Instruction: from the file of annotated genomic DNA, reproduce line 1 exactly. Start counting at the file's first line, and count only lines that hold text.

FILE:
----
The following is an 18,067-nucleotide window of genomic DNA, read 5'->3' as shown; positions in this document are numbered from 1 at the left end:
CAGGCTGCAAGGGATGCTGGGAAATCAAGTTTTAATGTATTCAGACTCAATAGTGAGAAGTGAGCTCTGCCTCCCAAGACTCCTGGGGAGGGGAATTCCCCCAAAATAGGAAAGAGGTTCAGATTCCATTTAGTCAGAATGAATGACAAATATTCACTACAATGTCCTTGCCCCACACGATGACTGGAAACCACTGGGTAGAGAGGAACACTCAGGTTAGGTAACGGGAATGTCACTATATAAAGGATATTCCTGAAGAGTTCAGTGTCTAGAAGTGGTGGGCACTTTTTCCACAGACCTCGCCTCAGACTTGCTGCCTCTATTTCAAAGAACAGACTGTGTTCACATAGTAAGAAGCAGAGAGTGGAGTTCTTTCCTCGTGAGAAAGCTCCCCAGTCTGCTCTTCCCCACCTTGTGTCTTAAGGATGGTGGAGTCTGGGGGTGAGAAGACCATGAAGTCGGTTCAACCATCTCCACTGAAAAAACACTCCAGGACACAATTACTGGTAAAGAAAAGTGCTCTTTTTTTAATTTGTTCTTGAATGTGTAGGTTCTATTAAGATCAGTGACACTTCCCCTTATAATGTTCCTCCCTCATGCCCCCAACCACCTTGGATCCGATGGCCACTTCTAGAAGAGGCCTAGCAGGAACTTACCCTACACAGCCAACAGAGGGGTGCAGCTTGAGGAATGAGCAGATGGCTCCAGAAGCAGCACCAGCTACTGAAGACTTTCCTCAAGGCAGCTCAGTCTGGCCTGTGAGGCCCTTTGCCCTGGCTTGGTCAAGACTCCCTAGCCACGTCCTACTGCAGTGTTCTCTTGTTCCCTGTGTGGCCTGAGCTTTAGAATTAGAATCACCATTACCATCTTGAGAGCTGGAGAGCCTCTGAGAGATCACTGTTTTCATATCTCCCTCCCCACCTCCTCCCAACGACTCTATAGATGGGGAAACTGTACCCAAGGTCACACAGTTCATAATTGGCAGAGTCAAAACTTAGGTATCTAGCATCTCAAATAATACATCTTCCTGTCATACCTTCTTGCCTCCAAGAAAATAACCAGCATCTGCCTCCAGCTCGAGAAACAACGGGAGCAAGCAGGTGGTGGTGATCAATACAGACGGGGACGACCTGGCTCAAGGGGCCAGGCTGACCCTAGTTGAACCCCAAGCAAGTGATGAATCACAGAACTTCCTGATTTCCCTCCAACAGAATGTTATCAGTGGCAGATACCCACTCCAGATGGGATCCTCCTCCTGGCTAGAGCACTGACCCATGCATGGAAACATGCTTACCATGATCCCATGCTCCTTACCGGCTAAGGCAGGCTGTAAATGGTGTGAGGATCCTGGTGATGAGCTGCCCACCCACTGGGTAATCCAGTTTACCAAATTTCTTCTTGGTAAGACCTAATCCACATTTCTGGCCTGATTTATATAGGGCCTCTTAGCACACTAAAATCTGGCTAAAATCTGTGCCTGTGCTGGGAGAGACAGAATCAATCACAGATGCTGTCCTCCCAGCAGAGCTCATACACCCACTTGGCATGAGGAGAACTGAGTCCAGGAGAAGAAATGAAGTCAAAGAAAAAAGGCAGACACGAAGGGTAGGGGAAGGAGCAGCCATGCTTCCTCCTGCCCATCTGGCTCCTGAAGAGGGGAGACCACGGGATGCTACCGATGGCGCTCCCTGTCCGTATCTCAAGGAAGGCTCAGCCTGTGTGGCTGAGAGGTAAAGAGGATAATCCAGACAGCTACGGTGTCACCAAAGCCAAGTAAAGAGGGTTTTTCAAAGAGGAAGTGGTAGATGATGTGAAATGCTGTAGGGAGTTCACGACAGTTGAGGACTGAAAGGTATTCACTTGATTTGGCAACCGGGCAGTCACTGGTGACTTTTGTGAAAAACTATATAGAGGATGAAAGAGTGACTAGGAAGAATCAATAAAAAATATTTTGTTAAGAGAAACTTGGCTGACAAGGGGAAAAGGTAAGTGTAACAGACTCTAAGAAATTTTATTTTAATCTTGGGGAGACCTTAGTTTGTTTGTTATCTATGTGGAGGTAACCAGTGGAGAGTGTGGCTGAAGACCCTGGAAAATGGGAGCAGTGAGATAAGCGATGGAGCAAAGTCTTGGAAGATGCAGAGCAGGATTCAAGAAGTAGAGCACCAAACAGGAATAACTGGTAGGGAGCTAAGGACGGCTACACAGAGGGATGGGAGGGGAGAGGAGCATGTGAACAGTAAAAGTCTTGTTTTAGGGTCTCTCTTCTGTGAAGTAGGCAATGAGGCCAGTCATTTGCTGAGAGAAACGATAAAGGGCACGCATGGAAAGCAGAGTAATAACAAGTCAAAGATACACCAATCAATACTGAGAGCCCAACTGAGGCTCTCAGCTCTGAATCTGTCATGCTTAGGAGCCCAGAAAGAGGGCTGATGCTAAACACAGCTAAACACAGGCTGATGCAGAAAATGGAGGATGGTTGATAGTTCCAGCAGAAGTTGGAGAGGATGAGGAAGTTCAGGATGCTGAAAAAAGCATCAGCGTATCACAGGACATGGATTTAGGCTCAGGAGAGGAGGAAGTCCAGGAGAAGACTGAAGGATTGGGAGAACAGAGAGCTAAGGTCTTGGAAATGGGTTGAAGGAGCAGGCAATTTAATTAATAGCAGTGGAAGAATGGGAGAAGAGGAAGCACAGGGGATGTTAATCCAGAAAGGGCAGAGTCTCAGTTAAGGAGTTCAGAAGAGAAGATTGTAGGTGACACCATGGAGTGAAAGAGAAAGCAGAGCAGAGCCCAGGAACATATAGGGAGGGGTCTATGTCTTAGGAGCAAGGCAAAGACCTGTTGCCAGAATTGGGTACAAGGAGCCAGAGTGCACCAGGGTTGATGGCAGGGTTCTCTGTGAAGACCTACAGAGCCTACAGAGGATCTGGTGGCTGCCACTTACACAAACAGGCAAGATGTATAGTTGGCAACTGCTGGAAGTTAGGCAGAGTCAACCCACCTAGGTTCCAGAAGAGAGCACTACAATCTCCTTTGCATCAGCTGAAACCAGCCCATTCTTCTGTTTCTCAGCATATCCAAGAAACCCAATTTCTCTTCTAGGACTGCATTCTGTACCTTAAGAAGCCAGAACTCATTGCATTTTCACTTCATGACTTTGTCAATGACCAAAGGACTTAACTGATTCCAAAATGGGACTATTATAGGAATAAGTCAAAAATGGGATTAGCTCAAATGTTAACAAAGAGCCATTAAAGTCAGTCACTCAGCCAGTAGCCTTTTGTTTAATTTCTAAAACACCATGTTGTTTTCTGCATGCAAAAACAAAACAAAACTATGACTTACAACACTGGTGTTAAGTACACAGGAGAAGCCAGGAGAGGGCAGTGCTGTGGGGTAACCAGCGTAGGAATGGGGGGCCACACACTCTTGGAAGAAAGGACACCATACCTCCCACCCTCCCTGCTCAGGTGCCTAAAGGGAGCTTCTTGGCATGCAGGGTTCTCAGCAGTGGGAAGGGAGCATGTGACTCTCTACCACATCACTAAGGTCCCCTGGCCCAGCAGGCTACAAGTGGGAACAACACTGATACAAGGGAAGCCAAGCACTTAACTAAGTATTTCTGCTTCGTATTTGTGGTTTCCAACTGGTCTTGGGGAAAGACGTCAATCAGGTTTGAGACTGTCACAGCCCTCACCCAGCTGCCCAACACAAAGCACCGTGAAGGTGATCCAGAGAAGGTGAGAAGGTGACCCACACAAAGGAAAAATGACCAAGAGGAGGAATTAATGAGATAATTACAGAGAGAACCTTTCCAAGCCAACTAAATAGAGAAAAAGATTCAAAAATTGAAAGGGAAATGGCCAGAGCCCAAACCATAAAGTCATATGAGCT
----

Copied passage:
The following is an 18,067-nucleotide window of genomic DNA, read 5'->3' as shown; positions in this document are numbered from 1 at the left end: